By Kely Lyons
HOLLYWOOD(Hollywood Today)1/6/14/–Adam Bobrow wants you to know that the international game of table tennis has a face.
At least, that’s the way he’d like it to be. And with close to 2 million YouTube hits on his “Excessive Ping Pong Celebration” video and an ever-growing base of fans around the world, Bobrow may get what he wants. Before you read the rest of this article, watch the video. Go ahead; watch it once with music – and once without. You’ll enjoy it either way.
Born in “the 818” – Los Angeles’ San Fernando Valley – Bobrow is funny, smart and modest, quick to point out his own weaknesses as a player, even as he is celebrating the strengths of others. He discovered table tennis at age seven, when his father started playing with him and his brother on a table set up in the driveway. Bobrow says he found the game “… fun, addictive and (I) really enjoyed playing with my dad, who seemed to be too good for anyone to ever beat. He could always return the ball!” The thing that really hooked him, though, was when his Dad taught him how to “spin” the ball. Suddenly the game opened up for him, and by age fifteen he was playing competitively. His appreciation for ping pong just kept growing from there.
So where did it come from, this curious game? Although table tennis is immensely popular around the world and became an Olympic sport in 1988, few people know its history, which dates to England in the late 19th Century. At some point in the 1880’s, upper crust Victorians started turning their dining tables into mini versions of the classic “lawn tennis” field, on which they would engage in impromptu - though, one imagines, appropriately genteel – postprandial “table tennis” games. Now governed by the International Table Tennis Federation (ITTF), when played at the highest levels, competitive table tennis uses a refined and complex lexicon to describe grips, strokes, strategies and spins. The most important international competitions are the World Table Tennis Championships, the Table Tennis World Cup, the Olympics and the ITTF World Tour Grand Finals, which carries prize money of over a million dollars. In other words, table tennis is actually a very big deal in the world of competitive sports.
In service of his obsession, Bobrow travels the world, appearing at tournaments, exhibitions and celebrations of the sport, and he writes regularly for USA Table Tennis Magazine. From Los Angeles to Viet Nam, from the Philippines to New Zealand, his passion for table tennis knows no bounds, and in it he sees the seeds of cross-border cooperation, teamwork, a better world, and the kind of people-helping-people zeitgeist that would have – genuinely – warmed the cockles of George Bailey’s heart.
And he doesn’t just “go places”; when Bobrow travels, he immerses himself in whatever country table tennis takes him to – the people, the food, the sites, the customs. Through the culture of ping pong he experiences, observes and reports his findings with a sunny, funny and philosophical wit that is as intellectually engaging as it is amusing. Because he is as ingenuous and cheerful as he is physically outrageous, his cohorts on a recent table tennis marathon in Vietnam nicknamed him “the Mr. Bean of Ping Pong”. He is also, as it happens, a babe magnet – women seem irresistibly drawn to him, and he is endlessly being photographed with one attractive female after another. A colleague describes walking into an LA fast food joint with Adam, only to witness the most beautiful woman in the room make a cooing beeline straight to Bobrow, who seems to take everything in stride.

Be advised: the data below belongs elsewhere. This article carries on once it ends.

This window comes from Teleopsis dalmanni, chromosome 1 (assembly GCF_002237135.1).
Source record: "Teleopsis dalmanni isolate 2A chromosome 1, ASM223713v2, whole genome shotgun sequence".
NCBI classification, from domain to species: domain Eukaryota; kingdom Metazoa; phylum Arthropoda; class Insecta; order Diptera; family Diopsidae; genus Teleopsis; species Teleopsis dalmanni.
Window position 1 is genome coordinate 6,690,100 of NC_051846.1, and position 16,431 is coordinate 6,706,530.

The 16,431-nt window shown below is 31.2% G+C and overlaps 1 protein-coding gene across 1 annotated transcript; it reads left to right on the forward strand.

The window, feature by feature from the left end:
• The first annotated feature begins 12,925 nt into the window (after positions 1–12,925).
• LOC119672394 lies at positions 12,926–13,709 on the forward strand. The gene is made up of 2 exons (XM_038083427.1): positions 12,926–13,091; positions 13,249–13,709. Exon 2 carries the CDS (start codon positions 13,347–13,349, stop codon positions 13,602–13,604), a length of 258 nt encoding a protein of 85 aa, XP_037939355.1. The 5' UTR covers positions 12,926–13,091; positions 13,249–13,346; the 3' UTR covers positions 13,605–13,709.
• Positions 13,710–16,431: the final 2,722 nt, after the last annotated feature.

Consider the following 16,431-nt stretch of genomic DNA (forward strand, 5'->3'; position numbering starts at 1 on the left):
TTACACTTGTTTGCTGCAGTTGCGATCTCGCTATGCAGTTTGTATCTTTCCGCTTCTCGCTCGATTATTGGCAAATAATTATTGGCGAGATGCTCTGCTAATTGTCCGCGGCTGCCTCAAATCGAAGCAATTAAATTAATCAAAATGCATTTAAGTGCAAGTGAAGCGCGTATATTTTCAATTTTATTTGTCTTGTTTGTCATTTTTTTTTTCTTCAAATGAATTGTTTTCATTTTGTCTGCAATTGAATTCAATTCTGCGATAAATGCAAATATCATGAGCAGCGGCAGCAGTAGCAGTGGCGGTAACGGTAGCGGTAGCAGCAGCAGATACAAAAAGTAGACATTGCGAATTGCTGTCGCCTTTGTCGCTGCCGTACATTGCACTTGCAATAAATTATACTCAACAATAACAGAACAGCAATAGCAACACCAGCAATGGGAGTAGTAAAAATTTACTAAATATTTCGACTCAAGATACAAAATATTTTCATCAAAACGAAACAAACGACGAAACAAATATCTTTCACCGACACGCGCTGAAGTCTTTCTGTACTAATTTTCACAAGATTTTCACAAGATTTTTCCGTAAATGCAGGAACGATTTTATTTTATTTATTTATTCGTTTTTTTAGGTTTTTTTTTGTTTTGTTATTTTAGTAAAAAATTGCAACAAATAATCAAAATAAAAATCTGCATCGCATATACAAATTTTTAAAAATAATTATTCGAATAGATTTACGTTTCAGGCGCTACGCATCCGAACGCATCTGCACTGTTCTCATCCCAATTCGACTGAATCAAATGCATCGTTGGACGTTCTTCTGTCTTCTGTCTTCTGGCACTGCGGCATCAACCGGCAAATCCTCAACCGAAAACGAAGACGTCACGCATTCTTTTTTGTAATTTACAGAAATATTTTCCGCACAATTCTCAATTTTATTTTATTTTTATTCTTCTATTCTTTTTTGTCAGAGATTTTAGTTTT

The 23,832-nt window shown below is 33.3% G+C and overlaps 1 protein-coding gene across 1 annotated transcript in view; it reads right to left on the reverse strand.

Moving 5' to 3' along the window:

Clearly a man with a mission, he shows no sign of slowing down. Says Bobrow – “I… play table tennis because I find it very creative, fun, exciting and challenging. I really enjoy that I can make the ball curve, dip, dive, jump in any direction… whether I am 15 feet behind the table or right on top of it, I can have control to do things that make me feel like a wizard. The fact that I can entertain people around the world, having fun and playing the sport that I love the most, I am VERY thankful for. ”
If anyone deserves to be the poster child for table tennis, it is Bobrow, if only for his unmitigated passion and advocacy for the sport. The fact that he is actually an excellent player and a comedic whirlwind who brings joy, excitement and laughter to audiences the world over is just the icing on a really great cake. Table tennis is lucky to have Adam Bobrow as its greatest fanboy and advocate.
You enjoyed the video, didn’t you? Told you. Go ahead – play it again. Laughter is good for you.